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By New_Deal_democrat May 27, 2015 12:43 pm
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US inflation is all about house (rent) prices

Last Friday's consumer inflation report was something of a puzzle.  Normally when producer prices decline, particularly as much as they did in April, consumer prices decline as well:

The below avove just shows the last 6 years, but the same has obtained in prior periods, and in particular during the gas price swoon of 1986.

The reason for the anomaly can be summed up in one word:  shelter.

Over the last year, consumer prices for everything except shelter (blue) have actually declined, while shelter costs have continued to increase at a brisk pace:

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Here is the same graph shown YoY:

Since shelter, measured as "owner's equivalent rent," is over 1/3 of the consumer price index, it is more than offsetting the decline in other prices.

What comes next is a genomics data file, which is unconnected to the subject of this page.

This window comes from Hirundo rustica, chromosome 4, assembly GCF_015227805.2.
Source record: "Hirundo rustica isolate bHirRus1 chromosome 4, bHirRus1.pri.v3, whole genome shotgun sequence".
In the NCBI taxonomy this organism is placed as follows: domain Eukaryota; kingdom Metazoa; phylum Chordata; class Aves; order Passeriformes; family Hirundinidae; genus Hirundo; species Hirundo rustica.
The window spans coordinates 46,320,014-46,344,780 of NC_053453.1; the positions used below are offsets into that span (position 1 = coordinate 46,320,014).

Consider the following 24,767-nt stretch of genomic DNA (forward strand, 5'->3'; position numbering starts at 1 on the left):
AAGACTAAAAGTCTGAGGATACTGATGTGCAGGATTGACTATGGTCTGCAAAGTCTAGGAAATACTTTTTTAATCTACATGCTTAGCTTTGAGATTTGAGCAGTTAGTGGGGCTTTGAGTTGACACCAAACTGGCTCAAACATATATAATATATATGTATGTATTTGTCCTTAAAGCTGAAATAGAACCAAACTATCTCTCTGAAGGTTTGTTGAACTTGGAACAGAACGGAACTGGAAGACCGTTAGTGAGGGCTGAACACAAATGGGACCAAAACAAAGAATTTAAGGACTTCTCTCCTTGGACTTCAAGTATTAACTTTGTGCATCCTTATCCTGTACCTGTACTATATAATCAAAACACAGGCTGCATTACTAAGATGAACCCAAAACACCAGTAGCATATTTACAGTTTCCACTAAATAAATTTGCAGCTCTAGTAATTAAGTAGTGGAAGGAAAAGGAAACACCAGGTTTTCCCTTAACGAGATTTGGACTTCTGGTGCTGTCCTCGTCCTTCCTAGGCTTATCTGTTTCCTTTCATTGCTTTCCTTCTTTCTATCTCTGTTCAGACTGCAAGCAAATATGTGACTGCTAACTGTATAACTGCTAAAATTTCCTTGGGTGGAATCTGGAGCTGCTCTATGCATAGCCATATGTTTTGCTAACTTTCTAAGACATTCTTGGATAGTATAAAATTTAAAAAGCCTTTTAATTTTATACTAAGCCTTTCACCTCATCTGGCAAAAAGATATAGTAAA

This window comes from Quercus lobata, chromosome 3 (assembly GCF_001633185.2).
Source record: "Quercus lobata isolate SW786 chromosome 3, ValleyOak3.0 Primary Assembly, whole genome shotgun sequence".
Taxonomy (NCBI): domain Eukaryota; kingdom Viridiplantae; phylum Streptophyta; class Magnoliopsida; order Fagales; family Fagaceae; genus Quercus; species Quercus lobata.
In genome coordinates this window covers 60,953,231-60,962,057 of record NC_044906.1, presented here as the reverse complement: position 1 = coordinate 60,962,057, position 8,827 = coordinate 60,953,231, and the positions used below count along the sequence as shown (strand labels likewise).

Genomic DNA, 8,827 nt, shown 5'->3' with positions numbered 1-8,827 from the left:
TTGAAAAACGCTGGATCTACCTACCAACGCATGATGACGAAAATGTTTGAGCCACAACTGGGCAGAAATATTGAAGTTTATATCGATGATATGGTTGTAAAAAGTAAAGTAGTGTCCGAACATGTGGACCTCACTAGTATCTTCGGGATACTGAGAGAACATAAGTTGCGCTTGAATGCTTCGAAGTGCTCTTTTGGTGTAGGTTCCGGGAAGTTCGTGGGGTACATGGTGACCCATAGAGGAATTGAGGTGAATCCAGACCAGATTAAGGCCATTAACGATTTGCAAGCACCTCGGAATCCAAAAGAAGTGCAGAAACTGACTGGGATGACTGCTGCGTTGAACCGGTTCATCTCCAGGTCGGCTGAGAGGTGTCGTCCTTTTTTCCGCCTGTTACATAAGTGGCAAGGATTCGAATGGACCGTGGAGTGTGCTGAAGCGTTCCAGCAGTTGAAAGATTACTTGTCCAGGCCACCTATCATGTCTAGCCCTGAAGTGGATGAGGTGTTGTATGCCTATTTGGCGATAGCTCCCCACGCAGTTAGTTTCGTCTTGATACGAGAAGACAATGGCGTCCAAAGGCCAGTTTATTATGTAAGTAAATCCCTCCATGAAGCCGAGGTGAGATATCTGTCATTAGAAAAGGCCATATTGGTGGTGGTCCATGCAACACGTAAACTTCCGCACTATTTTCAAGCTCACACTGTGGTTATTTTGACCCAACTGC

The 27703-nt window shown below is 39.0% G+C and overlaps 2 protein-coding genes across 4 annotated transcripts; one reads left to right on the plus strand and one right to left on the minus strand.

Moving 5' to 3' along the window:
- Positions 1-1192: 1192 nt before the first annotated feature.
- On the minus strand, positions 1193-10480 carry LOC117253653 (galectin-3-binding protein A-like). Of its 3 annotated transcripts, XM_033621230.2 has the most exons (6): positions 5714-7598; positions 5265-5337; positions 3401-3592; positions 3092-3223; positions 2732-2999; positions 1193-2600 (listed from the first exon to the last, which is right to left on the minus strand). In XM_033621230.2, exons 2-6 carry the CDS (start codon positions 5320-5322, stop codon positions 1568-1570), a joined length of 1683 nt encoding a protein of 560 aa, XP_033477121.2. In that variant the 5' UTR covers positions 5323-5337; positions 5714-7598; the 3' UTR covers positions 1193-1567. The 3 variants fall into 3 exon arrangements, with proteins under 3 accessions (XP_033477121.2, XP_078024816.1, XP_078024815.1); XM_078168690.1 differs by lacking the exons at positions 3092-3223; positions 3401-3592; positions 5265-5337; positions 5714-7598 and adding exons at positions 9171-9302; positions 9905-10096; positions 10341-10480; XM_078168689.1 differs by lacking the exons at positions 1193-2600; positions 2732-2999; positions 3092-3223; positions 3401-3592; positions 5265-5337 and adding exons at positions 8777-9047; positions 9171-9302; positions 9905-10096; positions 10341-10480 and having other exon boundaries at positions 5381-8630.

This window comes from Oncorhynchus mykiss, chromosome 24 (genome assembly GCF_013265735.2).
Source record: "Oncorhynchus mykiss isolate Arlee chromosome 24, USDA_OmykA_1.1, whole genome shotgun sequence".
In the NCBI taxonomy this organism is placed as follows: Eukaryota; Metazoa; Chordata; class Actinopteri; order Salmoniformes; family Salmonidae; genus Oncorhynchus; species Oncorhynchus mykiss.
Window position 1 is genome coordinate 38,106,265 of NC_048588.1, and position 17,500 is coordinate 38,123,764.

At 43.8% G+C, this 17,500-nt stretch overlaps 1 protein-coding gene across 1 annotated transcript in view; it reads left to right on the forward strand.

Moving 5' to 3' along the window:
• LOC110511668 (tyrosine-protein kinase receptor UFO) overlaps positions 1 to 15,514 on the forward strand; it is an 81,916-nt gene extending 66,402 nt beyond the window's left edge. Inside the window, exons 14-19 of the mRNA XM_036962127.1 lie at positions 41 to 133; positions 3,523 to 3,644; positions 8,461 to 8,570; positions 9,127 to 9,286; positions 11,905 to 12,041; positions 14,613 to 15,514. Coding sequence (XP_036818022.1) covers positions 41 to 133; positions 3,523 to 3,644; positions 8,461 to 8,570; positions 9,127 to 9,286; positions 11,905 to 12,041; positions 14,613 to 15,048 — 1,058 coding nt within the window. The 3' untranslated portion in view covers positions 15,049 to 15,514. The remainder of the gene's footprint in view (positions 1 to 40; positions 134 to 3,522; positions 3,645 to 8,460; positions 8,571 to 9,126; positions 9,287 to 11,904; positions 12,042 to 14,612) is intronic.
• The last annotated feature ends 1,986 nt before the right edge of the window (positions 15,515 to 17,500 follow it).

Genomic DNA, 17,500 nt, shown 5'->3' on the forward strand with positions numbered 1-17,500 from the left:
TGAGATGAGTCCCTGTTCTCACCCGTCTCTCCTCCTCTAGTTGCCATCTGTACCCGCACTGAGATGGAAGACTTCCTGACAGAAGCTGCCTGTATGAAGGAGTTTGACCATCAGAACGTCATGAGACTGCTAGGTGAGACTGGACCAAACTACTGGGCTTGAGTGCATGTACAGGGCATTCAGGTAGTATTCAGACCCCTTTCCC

What is paticularly problematic is that the increase in shelter costs isn't being driven by brisk demand -- after all, the average Millennial would find it almost impossible to purchase the average house -- but rather by a shortfall in supply, as housing inventory remains low by historical averages, and construction of apartments and condominiums has not taken up enough of the slack, driving rents to new highs as a percentage of income.

Since this is the main driver of core inflation, this is yet another reason why the Fed shouldn't be thinking about raising rates any time soom.

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